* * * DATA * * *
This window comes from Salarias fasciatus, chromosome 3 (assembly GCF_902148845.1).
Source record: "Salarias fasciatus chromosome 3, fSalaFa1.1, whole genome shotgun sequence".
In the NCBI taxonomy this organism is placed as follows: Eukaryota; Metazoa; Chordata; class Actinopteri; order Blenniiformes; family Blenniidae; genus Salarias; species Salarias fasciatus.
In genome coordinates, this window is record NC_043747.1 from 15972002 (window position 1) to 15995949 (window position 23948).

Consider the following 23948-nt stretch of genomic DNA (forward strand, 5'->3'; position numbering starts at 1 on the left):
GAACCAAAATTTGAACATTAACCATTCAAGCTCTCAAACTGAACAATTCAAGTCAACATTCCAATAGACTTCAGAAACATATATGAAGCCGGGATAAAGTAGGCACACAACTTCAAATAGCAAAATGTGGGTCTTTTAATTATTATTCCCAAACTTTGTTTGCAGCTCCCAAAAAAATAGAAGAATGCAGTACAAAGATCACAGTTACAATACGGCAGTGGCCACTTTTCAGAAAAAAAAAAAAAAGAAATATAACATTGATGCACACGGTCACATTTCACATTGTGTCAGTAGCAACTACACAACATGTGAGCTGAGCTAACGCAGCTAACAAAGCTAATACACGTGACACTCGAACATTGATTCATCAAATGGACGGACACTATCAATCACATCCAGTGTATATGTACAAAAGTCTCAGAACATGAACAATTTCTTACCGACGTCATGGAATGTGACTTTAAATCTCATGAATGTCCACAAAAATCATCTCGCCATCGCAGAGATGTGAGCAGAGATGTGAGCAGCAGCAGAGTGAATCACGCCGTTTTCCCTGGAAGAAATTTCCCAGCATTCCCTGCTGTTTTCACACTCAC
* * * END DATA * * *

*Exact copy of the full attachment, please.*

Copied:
This window comes from Salarias fasciatus, chromosome 3 (assembly GCF_902148845.1).
Source record: "Salarias fasciatus chromosome 3, fSalaFa1.1, whole genome shotgun sequence".
In the NCBI taxonomy this organism is placed as follows: Eukaryota; Metazoa; Chordata; class Actinopteri; order Blenniiformes; family Blenniidae; genus Salarias; species Salarias fasciatus.
In genome coordinates, this window is record NC_043747.1 from 15972002 (window position 1) to 15995949 (window position 23948).

Consider the following 23948-nt stretch of genomic DNA (forward strand, 5'->3'; position numbering starts at 1 on the left):
GAACCAAAATTTGAACATTAACCATTCAAGCTCTCAAACTGAACAATTCAAGTCAACATTCCAATAGACTTCAGAAACATATATGAAGCCGGGATAAAGTAGGCACACAACTTCAAATAGCAAAATGTGGGTCTTTTAATTATTATTCCCAAACTTTGTTTGCAGCTCCCAAAAAAATAGAAGAATGCAGTACAAAGATCACAGTTACAATACGGCAGTGGCCACTTTTCAGAAAAAAAAAAAAAAGAAATATAACATTGATGCACACGGTCACATTTCACATTGTGTCAGTAGCAACTACACAACATGTGAGCTGAGCTAACGCAGCTAACAAAGCTAATACACGTGACACTCGAACATTGATTCATCAAATGGACGGACACTATCAATCACATCCAGTGTATATGTACAAAAGTCTCAGAACATGAACAATTTCTTACCGACGTCATGGAATGTGACTTTAAATCTCATGAATGTCCACAAAAATCATCTCGCCATCGCAGAGATGTGAGCAGAGATGTGAGCAGCAGCAGAGTGAATCACGCCGTTTTCCCTGGAAGAAATTTCCCAGCATTCCCTGCTGTTTTCACACTCAC